During pregnancy, the umbilical cord is said to be the lifeline of the unborn foetus as it supplies the baby everything it needs to grow, like oxygen and food. It is also the thing that connects a baby to its mother. The umbilical cord is a white twisted cord that looks like a telephone cord. It contains two arteries and a vein. While the vein carries blood rich in oxygen and nutrients to your baby, the arteries carry the deoxygenated blood and other waste products back. Also, the umbilical cord is protected by a sticky substance called the Wharton's jelly. This layer of protection also is the one that prevents the tangling of the cord.
Typically, the umbilical cord of the baby is 2 feet long until the time of birth. Due to the cramped space in the womb weeks before the birth of the baby, combined with the baby's continuous movements, the umbilical cord sometimes gets knotted in the womb. Most mothers fret when their umbilical cord gets knotted as this directly affects the oxygen supply to the baby. While this may be true, umbilical knots do not always pose serious risks to the baby.
Umbilical cords are indeed a common occurrence during pregnancy. Find out everything you need to know about umbilical cord knots below.
What Are Umbilical Cord Knots?
The umbilical cord gets knotted due to the movement of the baby inside the womb. This usually happens early on during the pregnancy and is mostly harmless. The umbilical cord knots itself when the baby passes through a loop.
The chances of the umbilical cord getting knotted are more when the amniotic fluid in the womb is present in excess and if the baby is quite active inside. Also, if the umbilical cord is abnormally long, it may result in knots.
Umbilical knots usually do not tighten due to the presence of the sticky substance that surrounds these cords. But at times when it happens, it poses a risk to the baby as it may cut off their oxygen supply and lower their heart rate.
True Knots And False Knots
Not all knots are dangerous. Some knots just look like knots but aren't. Basically, the knots on the umbilical cord can be divided into two types - true knots and the false knots.
While true knots are caused due to the looping of the cord due to the baby's activity inside the womb, false knots are just some extra blood vessels looping on each other inside the Wharton's jelly.
True knots when tightened can restrict the baby's blood supply. But false knots pose no serious harm to the baby and are quite common. They are also called pseudo knots.
How Common Are True Knots During Pregnancy?
Umbilical cord knots are extremely common during pregnancy, occurring in about one in every 100 pregnancies. Knots are usually caused early on during the pregnancy and often untangle on their own. However, in cases where the knot tightens, the baby's blood supply and be restricted and chances of a miscarriage are high.
The statistics for fatalities due to umbilical cord knots are about 1 in every 2000 pregnancies.
What Causes Umbilical Cord Knots?
Though umbilical cord knots are relatively a common occurrence during a pregnancy, the chances increase due to the following reasons-
1) If the umbilical cord is abnormally large, there are high chances of the cord being knotted inside the womb.
2) Increased activity of the foetus can further lead to it looping around the cord resulting in an umbilical knot.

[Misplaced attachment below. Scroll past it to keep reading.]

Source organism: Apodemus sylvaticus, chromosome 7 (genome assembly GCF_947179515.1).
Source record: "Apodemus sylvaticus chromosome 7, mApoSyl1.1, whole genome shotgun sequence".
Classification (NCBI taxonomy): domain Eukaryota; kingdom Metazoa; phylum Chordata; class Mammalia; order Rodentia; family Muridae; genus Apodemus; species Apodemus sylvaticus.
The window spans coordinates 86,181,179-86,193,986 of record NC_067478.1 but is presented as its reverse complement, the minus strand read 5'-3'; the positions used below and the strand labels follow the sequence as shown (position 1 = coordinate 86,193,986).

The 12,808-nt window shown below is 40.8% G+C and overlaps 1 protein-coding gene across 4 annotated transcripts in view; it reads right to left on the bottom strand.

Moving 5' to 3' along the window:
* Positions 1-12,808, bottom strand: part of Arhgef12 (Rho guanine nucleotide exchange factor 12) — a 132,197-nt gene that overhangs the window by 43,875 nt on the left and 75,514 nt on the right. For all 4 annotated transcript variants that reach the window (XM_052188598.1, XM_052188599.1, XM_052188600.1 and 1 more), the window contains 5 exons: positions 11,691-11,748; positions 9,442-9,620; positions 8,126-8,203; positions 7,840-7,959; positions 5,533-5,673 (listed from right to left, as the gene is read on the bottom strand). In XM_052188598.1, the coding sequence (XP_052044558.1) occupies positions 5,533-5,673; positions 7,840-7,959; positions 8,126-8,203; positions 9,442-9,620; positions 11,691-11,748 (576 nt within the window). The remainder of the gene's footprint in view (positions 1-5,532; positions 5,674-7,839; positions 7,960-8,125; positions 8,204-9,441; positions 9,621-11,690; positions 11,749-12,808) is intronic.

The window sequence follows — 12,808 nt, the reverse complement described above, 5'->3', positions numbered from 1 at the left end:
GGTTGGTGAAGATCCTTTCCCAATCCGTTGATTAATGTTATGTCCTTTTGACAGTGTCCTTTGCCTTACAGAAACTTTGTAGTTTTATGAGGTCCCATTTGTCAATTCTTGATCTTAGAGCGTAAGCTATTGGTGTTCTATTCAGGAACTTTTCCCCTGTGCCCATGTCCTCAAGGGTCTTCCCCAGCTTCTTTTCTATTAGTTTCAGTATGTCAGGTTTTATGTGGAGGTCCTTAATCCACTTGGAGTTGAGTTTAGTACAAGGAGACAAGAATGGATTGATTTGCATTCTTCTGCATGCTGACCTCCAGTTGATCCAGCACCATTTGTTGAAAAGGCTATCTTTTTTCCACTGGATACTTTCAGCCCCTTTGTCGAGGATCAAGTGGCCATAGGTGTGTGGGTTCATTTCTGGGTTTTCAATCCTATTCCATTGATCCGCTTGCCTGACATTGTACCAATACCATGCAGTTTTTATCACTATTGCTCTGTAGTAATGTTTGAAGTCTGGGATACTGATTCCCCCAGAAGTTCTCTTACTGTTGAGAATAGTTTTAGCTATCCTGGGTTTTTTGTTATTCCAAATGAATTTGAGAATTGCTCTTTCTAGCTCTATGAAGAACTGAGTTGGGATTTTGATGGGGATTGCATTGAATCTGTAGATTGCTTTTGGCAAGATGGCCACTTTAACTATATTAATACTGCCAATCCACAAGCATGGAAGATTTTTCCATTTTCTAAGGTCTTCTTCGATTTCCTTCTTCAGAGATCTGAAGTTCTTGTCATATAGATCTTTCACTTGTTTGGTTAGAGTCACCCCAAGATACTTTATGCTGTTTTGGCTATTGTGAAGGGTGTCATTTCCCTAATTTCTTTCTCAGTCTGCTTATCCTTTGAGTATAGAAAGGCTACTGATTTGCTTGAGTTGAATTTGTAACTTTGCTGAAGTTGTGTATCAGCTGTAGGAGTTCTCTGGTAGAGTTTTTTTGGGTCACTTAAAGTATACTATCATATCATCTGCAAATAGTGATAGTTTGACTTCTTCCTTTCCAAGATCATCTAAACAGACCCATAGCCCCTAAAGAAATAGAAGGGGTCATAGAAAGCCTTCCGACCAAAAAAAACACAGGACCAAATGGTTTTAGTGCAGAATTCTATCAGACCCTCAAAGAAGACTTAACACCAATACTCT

3) This phenomenon is known to be extremely common if there is more of amniotic fluid present inside the womb.
4) Also, if the size of the foetus is small, the umbilical cord may get entangled due to its activity.
What Are The Symptoms Of Umbilical Cord Being Knotted?
The major symptom of an umbilical cord knot is decreased foetal movement, which is the direct result of decreased heart rate and low oxygen supply. The lesser the heart rate, the tighter is the knot and the more problematic it may be for the unborn baby.
Umbilical cord knots are usually detected by an ultrasound scan or a Doppler but often times, they are not visible in the scan as well. It can only be diagnosed if the mother experiences a sharp fall in the foetal movement all of a sudden.
What Are The Risks Involved For The Mother And The Baby?
Umbilical cords pose no direct risks to the mother but the baby may suffer from oxygen deprivation if the knot tightens.
Usually, the knots in the umbilical cord do not tighten due to the presence of a sticky protective layer called Wharton's jelly. However, if the knots do tighten over time, this may increase the chances of foetal death and brain damage. This may lead to a miscarriage, typically in the third trimester of the pregnancy.
At such times, an emergency Caesarean can be performed to increase the chances of the baby's survival.
How Can Umbilical Knots Be Handled?
If there is decreased foetal activity noticed by the mother and true knots are diagnosed, the heart rate and the movements of the foetus are closely monitored. However, if the condition of the foetus worsens, an emergency C-section can be the only way out.
If the knot is noticed during delivery, it is safe to perform a C-section under such cases as well due to the fact that the knot can tighten when the baby moves through the vaginal canal. This may increase the risk of brain damage due to asphyxiation.
It is said that women with previous pregnancies having umbilical knots are at a higher risk of the condition repeating in their subsequent pregnancies as well. Therefore, if you come under this criterion, it is important to have regular scans and foetal heart rate checks to diagnose a knot.
Umbilical cord knots are not known to have any long-term effects on the baby once they are born healthy.
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